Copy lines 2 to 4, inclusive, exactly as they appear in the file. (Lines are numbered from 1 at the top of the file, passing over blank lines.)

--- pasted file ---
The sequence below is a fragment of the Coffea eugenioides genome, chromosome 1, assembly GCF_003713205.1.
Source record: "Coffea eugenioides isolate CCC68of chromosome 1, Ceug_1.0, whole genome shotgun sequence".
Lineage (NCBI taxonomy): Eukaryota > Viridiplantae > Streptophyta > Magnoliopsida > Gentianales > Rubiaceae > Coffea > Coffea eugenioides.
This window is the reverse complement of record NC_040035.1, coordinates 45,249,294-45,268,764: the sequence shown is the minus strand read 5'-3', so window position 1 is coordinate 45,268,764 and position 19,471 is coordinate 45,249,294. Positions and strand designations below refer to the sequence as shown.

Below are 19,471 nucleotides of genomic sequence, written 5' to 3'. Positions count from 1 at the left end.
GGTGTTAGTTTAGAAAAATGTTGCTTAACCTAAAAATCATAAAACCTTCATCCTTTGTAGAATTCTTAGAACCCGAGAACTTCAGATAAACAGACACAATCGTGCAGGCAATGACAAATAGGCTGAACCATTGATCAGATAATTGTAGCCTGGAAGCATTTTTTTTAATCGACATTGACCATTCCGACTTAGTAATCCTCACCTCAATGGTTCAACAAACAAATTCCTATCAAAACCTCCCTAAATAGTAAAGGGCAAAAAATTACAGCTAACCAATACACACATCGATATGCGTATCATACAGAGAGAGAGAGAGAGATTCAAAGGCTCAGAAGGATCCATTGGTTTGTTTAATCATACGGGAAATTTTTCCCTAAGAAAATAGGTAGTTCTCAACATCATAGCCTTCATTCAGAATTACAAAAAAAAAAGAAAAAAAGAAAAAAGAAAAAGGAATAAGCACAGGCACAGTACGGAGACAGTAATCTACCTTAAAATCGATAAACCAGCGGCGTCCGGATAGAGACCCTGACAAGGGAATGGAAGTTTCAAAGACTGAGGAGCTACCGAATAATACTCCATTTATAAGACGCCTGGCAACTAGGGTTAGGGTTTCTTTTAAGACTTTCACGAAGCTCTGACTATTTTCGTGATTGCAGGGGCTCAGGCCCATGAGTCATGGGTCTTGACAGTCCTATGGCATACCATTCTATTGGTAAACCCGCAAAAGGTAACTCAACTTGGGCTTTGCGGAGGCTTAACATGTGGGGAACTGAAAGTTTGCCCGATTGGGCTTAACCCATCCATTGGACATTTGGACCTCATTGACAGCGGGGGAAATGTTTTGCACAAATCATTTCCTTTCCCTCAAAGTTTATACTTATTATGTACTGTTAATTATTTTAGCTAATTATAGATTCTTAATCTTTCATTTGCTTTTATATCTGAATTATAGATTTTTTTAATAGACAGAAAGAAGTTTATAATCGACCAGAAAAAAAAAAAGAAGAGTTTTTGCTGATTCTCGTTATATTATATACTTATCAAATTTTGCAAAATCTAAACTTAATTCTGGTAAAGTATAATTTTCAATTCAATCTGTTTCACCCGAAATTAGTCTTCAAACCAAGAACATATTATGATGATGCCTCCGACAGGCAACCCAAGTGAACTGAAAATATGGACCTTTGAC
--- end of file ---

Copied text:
Source record: "Coffea eugenioides isolate CCC68of chromosome 1, Ceug_1.0, whole genome shotgun sequence".
Lineage (NCBI taxonomy): Eukaryota > Viridiplantae > Streptophyta > Magnoliopsida > Gentianales > Rubiaceae > Coffea > Coffea eugenioides.
This window is the reverse complement of record NC_040035.1, coordinates 45,249,294-45,268,764: the sequence shown is the minus strand read 5'-3', so window position 1 is coordinate 45,268,764 and position 19,471 is coordinate 45,249,294. Positions and strand designations below refer to the sequence as shown.